NEW YORK, July 6 (Reuters) - A former Goldman Sachs (GS.N) computer programmer accused of stealing secret trading codes from the investment bank was being held in federal custody on Monday, pending the posting of $750,000 bail.
Sergey Aleynikov, 39, was ordered by U.S. Magistrate Kevin Nathaniel Fox in Manhattan on Saturday to post a $750,000 personal recognizance bond to be secured by three financially responsible people.
The bond also was to include $75,000 in cash, and Aleynikov was ordered to surrender his passport.
Aleynikov, a Russian immigrant living in New Jersey, was arrested on Friday night by FBI agents at Newark Liberty International Airport after returning from Chicago, according to court documents. [ID:nN05180222]
He is accused of “theft of trade secrets” related to computer codes used for automated stock and commodities trading at an unspecified financial institution.
Sources familiar with the situation have told Reuters columnist Matthew Goldstein that the financial institution is Goldman Sachs.
A Goldman representative declined to comment on Monday. A lawyer for Aleynikov, Sabrina Shroff, also declined to comment.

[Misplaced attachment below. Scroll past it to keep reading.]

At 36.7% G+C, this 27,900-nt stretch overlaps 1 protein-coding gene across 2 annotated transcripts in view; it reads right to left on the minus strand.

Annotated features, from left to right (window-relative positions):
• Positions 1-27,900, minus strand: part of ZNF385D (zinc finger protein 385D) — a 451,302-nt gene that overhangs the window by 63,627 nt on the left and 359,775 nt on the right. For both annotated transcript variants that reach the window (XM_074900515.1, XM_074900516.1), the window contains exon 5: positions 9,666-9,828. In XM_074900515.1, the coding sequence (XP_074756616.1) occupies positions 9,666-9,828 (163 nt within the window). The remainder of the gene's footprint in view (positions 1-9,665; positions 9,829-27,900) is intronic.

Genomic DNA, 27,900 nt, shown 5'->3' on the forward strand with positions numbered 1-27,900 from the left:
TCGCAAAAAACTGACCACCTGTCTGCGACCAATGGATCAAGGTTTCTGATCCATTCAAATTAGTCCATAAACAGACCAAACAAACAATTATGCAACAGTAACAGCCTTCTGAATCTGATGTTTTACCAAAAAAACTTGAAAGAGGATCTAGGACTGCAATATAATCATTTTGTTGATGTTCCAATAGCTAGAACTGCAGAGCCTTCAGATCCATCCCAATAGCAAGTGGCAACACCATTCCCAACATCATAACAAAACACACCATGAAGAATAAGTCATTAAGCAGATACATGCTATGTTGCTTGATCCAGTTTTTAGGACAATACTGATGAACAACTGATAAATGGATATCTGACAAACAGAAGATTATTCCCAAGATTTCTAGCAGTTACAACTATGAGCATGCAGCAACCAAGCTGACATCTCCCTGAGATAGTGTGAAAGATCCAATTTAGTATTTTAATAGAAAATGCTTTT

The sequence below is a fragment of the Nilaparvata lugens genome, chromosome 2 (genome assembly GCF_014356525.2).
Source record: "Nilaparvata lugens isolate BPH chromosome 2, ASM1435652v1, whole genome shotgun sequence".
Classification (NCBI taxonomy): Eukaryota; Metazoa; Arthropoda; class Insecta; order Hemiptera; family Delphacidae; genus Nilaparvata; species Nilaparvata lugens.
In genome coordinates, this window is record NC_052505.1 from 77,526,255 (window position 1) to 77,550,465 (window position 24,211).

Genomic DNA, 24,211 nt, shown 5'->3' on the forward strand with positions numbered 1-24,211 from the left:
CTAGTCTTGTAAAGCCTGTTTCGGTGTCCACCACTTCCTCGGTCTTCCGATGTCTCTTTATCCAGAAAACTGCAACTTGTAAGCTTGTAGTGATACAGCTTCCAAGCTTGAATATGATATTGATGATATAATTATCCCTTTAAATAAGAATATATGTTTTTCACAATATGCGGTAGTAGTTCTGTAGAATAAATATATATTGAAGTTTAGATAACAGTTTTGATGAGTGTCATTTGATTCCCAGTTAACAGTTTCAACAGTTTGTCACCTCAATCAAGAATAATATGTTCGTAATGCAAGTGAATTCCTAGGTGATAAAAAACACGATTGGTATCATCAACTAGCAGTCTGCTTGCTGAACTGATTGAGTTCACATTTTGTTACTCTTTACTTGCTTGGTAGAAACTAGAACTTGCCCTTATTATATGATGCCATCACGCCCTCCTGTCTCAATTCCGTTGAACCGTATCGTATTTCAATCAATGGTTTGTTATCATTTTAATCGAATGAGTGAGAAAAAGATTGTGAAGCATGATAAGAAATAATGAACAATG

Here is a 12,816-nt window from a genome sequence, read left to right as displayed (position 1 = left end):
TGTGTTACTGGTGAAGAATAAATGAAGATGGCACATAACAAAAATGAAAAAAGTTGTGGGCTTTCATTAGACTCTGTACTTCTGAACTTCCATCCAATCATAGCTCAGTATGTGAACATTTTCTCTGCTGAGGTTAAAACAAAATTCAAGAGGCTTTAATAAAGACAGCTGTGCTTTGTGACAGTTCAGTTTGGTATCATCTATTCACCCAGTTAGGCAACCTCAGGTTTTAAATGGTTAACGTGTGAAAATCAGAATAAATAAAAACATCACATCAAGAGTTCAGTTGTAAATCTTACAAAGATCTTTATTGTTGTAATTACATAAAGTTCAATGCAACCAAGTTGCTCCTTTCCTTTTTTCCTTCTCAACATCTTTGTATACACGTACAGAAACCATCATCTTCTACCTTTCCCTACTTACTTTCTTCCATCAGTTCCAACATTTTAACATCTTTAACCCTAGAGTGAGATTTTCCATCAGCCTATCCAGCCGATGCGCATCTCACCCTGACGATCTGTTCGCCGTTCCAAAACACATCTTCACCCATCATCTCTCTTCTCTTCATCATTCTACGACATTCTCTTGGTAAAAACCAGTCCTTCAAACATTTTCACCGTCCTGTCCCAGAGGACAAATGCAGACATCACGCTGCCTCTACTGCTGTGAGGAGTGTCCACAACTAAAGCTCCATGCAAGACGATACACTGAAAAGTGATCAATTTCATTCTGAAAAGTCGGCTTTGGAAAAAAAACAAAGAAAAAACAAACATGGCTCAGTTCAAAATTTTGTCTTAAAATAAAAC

Authorities contend that Aleynikov improperly copied a financial institution’s proprietary computer code and then uploaded it to a computer server in Germany.
In court papers, an FBI agent said Aleynikov worked at an unspecified financial institution as a programmer from May 2007 until June 5, when he left to work for a new company focused on high-volume automated trading.
The case could shed light on the intricate trading systems developed by Goldman, and also raises questions about the security of Wall Street’s proprietary trading operations.
Aleynikov’s wife, Elina, told Reuters on Sunday that her husband is innocent.
Speaking in a phone interview from the couple’s New Jersey home, she said her husband worked hard for Goldman and has been a good citizen who has lived in the United States for 19 years.
Aleynikov was being held at the Metropolitan Detention Center in Brooklyn as of Monday morning, according to the federal Bureau of Prisons website and an officer at the jail. (Reporting by Martha Graybow; Editing by Tim Dobbyn)